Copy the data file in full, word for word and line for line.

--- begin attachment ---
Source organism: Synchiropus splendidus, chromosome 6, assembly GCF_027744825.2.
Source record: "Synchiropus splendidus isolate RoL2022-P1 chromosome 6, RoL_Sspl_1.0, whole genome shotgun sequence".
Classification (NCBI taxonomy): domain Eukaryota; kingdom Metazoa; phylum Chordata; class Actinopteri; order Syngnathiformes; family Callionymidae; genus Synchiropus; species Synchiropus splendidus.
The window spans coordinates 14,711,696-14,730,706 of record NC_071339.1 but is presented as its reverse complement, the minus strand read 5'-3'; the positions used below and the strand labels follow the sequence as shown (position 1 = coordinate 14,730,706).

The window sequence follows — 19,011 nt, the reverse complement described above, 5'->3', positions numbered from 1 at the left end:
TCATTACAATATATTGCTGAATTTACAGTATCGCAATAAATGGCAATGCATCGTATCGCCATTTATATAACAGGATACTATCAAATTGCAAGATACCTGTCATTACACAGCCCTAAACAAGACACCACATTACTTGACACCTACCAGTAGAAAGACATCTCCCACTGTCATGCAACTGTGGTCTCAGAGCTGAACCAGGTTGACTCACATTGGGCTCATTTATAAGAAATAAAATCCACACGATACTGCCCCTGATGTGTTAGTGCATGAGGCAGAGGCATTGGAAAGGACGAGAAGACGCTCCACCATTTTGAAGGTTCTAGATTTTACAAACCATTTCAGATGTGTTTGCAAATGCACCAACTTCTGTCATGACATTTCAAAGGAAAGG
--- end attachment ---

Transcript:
Source organism: Synchiropus splendidus, chromosome 6, assembly GCF_027744825.2.
Source record: "Synchiropus splendidus isolate RoL2022-P1 chromosome 6, RoL_Sspl_1.0, whole genome shotgun sequence".
Classification (NCBI taxonomy): domain Eukaryota; kingdom Metazoa; phylum Chordata; class Actinopteri; order Syngnathiformes; family Callionymidae; genus Synchiropus; species Synchiropus splendidus.
The window spans coordinates 14,711,696-14,730,706 of record NC_071339.1 but is presented as its reverse complement, the minus strand read 5'-3'; the positions used below and the strand labels follow the sequence as shown (position 1 = coordinate 14,730,706).

The window sequence follows — 19,011 nt, the reverse complement described above, 5'->3', positions numbered from 1 at the left end:
TCATTACAATATATTGCTGAATTTACAGTATCGCAATAAATGGCAATGCATCGTATCGCCATTTATATAACAGGATACTATCAAATTGCAAGATACCTGTCATTACACAGCCCTAAACAAGACACCACATTACTTGACACCTACCAGTAGAAAGACATCTCCCACTGTCATGCAACTGTGGTCTCAGAGCTGAACCAGGTTGACTCACATTGGGCTCATTTATAAGAAATAAAATCCACACGATACTGCCCCTGATGTGTTAGTGCATGAGGCAGAGGCATTGGAAAGGACGAGAAGACGCTCCACCATTTTGAAGGTTCTAGATTTTACAAACCATTTCAGATGTGTTTGCAAATGCACCAACTTCTGTCATGACATTTCAAAGGAAAGG